Rethinking the Future: Science and Ethics
When I was in high school, science was my least favorite subject. I didn’t object to the subject matter -- theoretical chemistry and physics were rather similar to algebraic math which I loved -- but I dreaded class. See, I completed all my science classes (and many others as well) a year ahead. So when it came time to pair up with your lab partner…I was that lonely, quiet kid no one really knew or cared to partner up with. I’ve always hated group projects, but that kind of synched the deal.
It may come as a surprise to you that, after high school, I took to science with a lot more fervor. I read scientific journals and try to keep up to date with progress in certain fields simply because it is amazing what we can do. What we are doing. Really, the possibilities are endless.
I’m sure it will come as no surprise that I often add in a bit of science to my stories.
My latest, Hellish Haven, takes place in the near future. It’s a dystopian book about a government take-over. I borrowed many of George Orwell’s themes for this book, but having written it over sixty-five years in the future, I have an advantage that he didn’t: I know what science can do.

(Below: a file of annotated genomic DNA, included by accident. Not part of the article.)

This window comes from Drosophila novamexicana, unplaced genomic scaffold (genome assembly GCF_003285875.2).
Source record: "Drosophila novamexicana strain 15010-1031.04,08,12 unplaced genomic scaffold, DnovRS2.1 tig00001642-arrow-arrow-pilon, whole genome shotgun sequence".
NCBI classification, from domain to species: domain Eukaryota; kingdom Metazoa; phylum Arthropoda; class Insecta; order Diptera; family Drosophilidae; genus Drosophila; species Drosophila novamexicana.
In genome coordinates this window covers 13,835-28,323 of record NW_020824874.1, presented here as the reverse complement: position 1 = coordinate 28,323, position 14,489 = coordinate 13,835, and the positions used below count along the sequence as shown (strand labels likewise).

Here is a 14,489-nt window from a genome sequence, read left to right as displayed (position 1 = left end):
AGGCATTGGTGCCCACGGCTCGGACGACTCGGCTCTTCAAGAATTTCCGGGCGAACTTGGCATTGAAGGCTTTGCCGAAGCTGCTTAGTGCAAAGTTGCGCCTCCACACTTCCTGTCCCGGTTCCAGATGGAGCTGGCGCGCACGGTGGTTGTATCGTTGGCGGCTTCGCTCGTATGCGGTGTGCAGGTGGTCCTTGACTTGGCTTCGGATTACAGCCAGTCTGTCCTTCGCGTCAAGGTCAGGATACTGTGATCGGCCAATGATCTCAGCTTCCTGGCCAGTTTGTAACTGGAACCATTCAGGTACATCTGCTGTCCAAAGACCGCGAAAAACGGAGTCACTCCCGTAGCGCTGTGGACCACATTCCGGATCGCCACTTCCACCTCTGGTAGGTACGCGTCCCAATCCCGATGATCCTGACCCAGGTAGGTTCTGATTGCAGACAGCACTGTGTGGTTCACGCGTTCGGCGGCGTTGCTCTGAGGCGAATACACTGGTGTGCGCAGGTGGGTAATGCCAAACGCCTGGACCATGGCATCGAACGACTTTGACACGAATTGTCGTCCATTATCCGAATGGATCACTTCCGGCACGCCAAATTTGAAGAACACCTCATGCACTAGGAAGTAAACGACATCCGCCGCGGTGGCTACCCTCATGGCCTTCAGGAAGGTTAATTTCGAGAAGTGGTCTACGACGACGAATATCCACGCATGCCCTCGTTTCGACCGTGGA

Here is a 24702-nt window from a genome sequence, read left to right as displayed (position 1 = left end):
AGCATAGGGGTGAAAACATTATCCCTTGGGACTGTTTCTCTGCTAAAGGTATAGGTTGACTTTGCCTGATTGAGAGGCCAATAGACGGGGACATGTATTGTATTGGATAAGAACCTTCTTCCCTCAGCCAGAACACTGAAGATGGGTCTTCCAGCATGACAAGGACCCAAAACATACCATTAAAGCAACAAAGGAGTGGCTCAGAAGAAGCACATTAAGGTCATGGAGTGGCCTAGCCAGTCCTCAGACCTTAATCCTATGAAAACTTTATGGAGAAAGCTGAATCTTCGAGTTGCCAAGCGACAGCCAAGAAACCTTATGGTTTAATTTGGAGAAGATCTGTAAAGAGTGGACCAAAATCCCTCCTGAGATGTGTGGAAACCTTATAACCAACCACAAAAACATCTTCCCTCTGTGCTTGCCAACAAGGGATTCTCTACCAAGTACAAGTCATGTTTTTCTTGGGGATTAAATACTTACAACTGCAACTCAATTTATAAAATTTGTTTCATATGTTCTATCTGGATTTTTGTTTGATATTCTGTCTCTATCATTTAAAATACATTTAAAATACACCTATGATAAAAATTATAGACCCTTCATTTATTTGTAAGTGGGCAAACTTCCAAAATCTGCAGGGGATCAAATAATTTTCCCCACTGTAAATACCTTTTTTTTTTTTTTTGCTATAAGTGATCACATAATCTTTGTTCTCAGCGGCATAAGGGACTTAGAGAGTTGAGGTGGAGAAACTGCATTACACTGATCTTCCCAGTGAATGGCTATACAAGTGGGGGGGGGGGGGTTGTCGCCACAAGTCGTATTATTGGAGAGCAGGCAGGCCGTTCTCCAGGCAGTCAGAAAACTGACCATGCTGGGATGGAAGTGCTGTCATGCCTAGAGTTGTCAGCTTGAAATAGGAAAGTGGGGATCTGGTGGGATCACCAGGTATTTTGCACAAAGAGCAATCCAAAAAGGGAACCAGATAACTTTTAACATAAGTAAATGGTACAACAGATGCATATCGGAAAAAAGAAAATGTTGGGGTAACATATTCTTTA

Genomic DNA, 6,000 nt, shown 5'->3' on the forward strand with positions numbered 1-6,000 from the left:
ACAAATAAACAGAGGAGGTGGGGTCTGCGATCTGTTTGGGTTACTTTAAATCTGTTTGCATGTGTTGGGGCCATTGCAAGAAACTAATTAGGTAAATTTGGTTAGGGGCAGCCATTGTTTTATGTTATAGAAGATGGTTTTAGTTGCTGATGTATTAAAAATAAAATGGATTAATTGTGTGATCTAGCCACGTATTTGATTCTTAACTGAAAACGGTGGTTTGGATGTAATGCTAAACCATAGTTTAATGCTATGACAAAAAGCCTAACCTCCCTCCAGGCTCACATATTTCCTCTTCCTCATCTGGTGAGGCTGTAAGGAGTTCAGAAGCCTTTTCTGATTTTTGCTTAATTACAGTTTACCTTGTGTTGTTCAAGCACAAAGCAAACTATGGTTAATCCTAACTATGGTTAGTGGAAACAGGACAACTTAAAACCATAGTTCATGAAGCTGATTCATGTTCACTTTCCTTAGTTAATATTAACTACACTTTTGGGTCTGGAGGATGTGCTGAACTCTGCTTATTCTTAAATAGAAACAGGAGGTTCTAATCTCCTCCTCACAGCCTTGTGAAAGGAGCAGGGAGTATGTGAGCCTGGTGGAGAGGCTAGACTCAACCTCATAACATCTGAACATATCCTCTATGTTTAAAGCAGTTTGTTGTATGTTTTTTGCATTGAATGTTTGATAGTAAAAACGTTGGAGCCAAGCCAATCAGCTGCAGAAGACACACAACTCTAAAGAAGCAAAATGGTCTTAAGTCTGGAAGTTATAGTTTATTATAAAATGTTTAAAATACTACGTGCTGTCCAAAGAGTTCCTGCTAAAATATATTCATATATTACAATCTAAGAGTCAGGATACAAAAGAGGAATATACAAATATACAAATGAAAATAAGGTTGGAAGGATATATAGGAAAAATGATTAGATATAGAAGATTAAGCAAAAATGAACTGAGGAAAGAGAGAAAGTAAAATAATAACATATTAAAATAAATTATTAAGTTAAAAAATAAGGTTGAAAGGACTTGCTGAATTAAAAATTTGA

So I can take those themes to the next level by utilising not-so-far-fetched ideas. Video surveillance in people’s homes becomes unobtrusive digital photo-frames. Propaganda can be delivered across a variety of systems simultaneously, not only through billboard ads or television, but also through radio, downloadable music, email and the internet -- even through speakers set in the chests of self-propelling combat robots sent into pockets of resistance.
Controlling a population in this way might take years to master, if done on its own. So I invented another tool to keep the citizens complacent little sheep. Hidden in medicine injections and vitamins, a serum heightens the target’s susceptibility to suggestion. Pair that with the suggestions you have blaring from every corner, and you’ve got a pretty complacent flock. And if one or two happen to not be as quiet as the others, you can always erase them. From the records, from the earth, and from people’s memories. Suggestion is a powerful thing, especially when the brain is in an off-balance state.
What is stopping this from really happening? Ethics boards, scientists who have more important areas to study, and hopefully no megalomaniacs aiming to take over the world.
Science fiction is a wonderful genre for experimentation. Sure, I could have made the world a utopia instead of a dystopia, highlighting the way I believe the world could be with a little encouragement. But it wouldn’t be the same book, of a brainwashed wife sent to spy on her husband in the resistance movement.
In an ideal world, there wouldn’t be enough conflict to sustain a book at all. I guess that’s why I took to the darker side and plied my pen, armed with an arsenal of science.
Genre: Dystopian Romance
Publisher: Kensington Publishing Corp.,
Lyrical Press Imprint
Date of Publication: November 17, 2014
Number of pages: 72
Word Count: 33,718
Cover Artist: Renee Rocco
Two lives. Two realities. But only one truth.